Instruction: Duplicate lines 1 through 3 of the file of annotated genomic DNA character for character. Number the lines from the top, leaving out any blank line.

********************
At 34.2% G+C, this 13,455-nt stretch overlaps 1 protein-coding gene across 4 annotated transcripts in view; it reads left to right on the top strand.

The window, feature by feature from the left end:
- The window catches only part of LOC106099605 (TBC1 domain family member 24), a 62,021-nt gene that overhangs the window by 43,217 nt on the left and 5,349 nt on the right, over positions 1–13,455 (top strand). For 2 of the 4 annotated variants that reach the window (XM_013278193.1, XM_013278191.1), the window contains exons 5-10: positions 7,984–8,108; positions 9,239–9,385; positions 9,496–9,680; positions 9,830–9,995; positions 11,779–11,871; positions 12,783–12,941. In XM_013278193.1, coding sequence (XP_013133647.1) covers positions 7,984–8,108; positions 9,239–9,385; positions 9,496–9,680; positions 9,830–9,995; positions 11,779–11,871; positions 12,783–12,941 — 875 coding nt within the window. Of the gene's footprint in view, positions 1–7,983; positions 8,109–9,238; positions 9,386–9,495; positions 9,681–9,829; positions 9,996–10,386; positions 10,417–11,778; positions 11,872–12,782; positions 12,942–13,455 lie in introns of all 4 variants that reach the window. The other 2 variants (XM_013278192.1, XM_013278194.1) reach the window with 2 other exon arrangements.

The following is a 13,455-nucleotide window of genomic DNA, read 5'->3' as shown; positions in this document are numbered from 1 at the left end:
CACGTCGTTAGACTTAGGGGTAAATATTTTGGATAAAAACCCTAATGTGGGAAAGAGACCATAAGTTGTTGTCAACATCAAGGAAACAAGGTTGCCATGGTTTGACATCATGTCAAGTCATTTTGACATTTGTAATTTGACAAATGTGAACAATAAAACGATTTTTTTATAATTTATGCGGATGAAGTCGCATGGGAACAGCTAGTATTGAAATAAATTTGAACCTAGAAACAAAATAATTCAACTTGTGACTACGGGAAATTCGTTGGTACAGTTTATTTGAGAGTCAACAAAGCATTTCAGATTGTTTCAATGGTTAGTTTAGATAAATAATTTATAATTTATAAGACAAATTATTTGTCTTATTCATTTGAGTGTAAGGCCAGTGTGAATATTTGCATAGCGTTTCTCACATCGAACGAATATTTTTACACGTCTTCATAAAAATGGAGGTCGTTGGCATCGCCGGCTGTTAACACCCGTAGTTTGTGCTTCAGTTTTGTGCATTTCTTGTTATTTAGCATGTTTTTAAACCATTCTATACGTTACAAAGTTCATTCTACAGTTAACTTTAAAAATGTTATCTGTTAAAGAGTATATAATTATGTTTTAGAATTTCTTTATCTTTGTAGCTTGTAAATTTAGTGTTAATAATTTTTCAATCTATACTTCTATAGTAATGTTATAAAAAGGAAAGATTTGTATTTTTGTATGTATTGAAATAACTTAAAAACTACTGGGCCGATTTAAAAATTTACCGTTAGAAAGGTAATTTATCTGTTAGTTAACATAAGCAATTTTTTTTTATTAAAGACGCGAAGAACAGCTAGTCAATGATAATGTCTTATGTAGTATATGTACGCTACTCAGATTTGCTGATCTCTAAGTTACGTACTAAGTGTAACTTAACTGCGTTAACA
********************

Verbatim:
At 34.2% G+C, this 13,455-nt stretch overlaps 1 protein-coding gene across 4 annotated transcripts in view; it reads left to right on the top strand.

The window, feature by feature from the left end:
- The window catches only part of LOC106099605 (TBC1 domain family member 24), a 62,021-nt gene that overhangs the window by 43,217 nt on the left and 5,349 nt on the right, over positions 1–13,455 (top strand). For 2 of the 4 annotated variants that reach the window (XM_013278193.1, XM_013278191.1), the window contains exons 5-10: positions 7,984–8,108; positions 9,239–9,385; positions 9,496–9,680; positions 9,830–9,995; positions 11,779–11,871; positions 12,783–12,941. In XM_013278193.1, coding sequence (XP_013133647.1) covers positions 7,984–8,108; positions 9,239–9,385; positions 9,496–9,680; positions 9,830–9,995; positions 11,779–11,871; positions 12,783–12,941 — 875 coding nt within the window. Of the gene's footprint in view, positions 1–7,983; positions 8,109–9,238; positions 9,386–9,495; positions 9,681–9,829; positions 9,996–10,386; positions 10,417–11,778; positions 11,872–12,782; positions 12,942–13,455 lie in introns of all 4 variants that reach the window. The other 2 variants (XM_013278192.1, XM_013278194.1) reach the window with 2 other exon arrangements.